The Pal approach as the way forward
Both “Pal” projects faced similar challenges to those faced by federal government web renewal, including:
• Content from multiple areas of accountability with no desire to concede control of the data source to a central federal partner;
• Terminology based in legislation, through acts and regulations, with little to no possibility of standardizing vocabulary to more plain language terms; and
• Personalization of existing web-based assets and certain stakeholders insisting on being exceptions to the rule.
To offer clients a simple way to find relevant information, the following “Pal” approach was developed:
1. Turn the focus toward basic client research to determine commonly understood terms and how best to label source content.
2. Develop a middle layer of interpretive metadata to assist with user-focused search and content discovery without imposing a centralized content management system.
3. Constantly iterate and use rapid prototyping methodologies that capture and respond to user feedback, resulting in early stakeholder engagement as well as a relevant and responsive discovery tool.
The approach balanced “just enough technology” with open source tools and protocols to ensure that the agile method of prototyping wasn’t encumbered by unnecessary technical burden. Prototyping was a matter of weeks, with a first instance of the online solution in a few months rather than quarters or years.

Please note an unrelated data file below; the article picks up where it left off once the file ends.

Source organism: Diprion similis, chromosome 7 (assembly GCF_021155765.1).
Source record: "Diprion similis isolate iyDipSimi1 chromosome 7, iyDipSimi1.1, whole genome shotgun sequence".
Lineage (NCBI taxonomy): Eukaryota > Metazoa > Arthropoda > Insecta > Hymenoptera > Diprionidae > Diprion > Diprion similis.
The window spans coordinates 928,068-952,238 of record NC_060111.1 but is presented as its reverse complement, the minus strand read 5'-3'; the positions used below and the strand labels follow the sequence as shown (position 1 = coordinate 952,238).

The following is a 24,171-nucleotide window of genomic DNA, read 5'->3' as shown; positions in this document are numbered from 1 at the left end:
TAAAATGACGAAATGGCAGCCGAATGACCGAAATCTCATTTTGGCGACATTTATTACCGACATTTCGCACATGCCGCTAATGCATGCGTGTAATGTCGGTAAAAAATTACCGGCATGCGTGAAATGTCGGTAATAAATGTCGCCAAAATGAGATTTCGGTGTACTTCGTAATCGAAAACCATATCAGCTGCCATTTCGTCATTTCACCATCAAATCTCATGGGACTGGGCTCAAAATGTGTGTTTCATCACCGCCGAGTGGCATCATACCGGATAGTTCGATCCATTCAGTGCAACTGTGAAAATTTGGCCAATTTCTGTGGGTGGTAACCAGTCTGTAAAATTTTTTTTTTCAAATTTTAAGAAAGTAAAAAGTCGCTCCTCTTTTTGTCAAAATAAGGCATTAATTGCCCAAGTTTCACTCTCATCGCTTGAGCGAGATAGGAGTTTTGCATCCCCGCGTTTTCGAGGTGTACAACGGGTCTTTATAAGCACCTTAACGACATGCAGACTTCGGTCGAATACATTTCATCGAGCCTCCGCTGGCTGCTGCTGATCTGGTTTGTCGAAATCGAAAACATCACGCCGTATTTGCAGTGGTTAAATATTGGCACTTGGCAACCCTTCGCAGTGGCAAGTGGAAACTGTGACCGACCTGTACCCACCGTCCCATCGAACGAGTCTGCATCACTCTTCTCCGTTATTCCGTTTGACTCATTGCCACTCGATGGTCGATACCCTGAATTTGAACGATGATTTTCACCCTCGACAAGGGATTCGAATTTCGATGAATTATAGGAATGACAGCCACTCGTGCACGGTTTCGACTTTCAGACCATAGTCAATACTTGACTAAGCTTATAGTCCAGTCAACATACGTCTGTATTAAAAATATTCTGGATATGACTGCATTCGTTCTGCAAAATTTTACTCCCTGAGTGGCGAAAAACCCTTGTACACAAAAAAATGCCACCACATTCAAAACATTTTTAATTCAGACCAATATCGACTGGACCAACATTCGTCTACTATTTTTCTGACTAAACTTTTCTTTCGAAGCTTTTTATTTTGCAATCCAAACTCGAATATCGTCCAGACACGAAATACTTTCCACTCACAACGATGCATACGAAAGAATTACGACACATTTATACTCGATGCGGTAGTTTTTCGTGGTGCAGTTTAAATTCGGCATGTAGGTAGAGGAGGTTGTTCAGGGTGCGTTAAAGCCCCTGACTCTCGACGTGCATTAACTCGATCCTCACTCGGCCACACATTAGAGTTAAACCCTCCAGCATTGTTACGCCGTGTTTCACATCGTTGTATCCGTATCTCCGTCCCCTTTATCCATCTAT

Pal project participation by stakeholders follows a federated model, which highlights how the methodology allows partners to maintain their own content, while effective governance, standards and procedures manage the middle layer. This effectively removes the need for stakeholders from various jurisdictions to consolidate, rationalize and migrate content to a centrally managed content store.
As a result, everybody wins: clients have effective, seamless service delivery while participating partners can fulfill their policy, program and service obligations to their clients and stakeholders.
Paving the way to web renewal success
The simplicity of the Pal methodology, which can easily evolve to meet various needs from internal business intelligence gathering to delivering personalized multi-channel client journeys, is successful because of the basic conceptualization of information architecture and putting the emphasis on what Peter Morville and Louis Rosenfeld, in Information Architecture for the World Wide Web, call “the interconnections between people and content that underpin knowledge networks and […] how these concepts can be applied to transform static websites into complex adaptive systems.”
The Pal approach is a forward-looking, user-centric methodology that can lay the foundation for the future of Canada’s Action Plan on Open Government, with little to no need for extensively overhauling governance within a federated model and with no need to extensively rethink content delivery systems. Mike Bracken, executive director of the U.K. Cabinet Office working on the UK.gov initiative, states: “In an analogue world policy dictates to delivery, but in a digital world delivery informs policy. This is what agile means for government and its services, and if delivered in this way, the ramifications are profound.”
The Pal projects and their multi-jurisdictional data sources showcase what the Action Plan calls “the principles of Open Government … [and have accelerated the progress of] the delivery of programs focused on the needs of Canadians [resulting] in more responsive and cost-effective services.”
Seizing upon the success of the Pal methodology multiplies the opportunities for all departments and agencies participating in federal government web renewal and offers an easily adaptable solution for the digital business transformation of online government services.